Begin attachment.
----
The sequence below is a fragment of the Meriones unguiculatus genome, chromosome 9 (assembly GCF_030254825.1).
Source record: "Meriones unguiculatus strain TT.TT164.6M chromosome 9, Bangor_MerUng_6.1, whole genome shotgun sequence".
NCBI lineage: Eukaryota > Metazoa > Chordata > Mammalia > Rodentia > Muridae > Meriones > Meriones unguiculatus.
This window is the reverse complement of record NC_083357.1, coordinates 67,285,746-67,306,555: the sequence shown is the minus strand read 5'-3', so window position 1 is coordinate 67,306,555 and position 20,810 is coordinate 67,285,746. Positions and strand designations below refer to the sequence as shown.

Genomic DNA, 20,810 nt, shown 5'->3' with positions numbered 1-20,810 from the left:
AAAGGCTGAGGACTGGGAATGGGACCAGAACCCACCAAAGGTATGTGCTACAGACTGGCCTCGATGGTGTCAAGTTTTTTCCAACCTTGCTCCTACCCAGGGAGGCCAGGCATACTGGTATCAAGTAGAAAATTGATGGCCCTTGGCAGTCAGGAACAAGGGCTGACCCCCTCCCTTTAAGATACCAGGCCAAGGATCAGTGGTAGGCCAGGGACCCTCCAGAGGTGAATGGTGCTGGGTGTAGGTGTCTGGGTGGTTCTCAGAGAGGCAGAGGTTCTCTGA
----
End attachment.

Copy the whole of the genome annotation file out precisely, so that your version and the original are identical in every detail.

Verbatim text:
The sequence below is a fragment of the Meriones unguiculatus genome, chromosome 9 (assembly GCF_030254825.1).
Source record: "Meriones unguiculatus strain TT.TT164.6M chromosome 9, Bangor_MerUng_6.1, whole genome shotgun sequence".
NCBI lineage: Eukaryota > Metazoa > Chordata > Mammalia > Rodentia > Muridae > Meriones > Meriones unguiculatus.
This window is the reverse complement of record NC_083357.1, coordinates 67,285,746-67,306,555: the sequence shown is the minus strand read 5'-3', so window position 1 is coordinate 67,306,555 and position 20,810 is coordinate 67,285,746. Positions and strand designations below refer to the sequence as shown.

Genomic DNA, 20,810 nt, shown 5'->3' with positions numbered 1-20,810 from the left:
AAAGGCTGAGGACTGGGAATGGGACCAGAACCCACCAAAGGTATGTGCTACAGACTGGCCTCGATGGTGTCAAGTTTTTTCCAACCTTGCTCCTACCCAGGGAGGCCAGGCATACTGGTATCAAGTAGAAAATTGATGGCCCTTGGCAGTCAGGAACAAGGGCTGACCCCCTCCCTTTAAGATACCAGGCCAAGGATCAGTGGTAGGCCAGGGACCCTCCAGAGGTGAATGGTGCTGGGTGTAGGTGTCTGGGTGGTTCTCAGAGAGGCAGAGGTTCTCTGA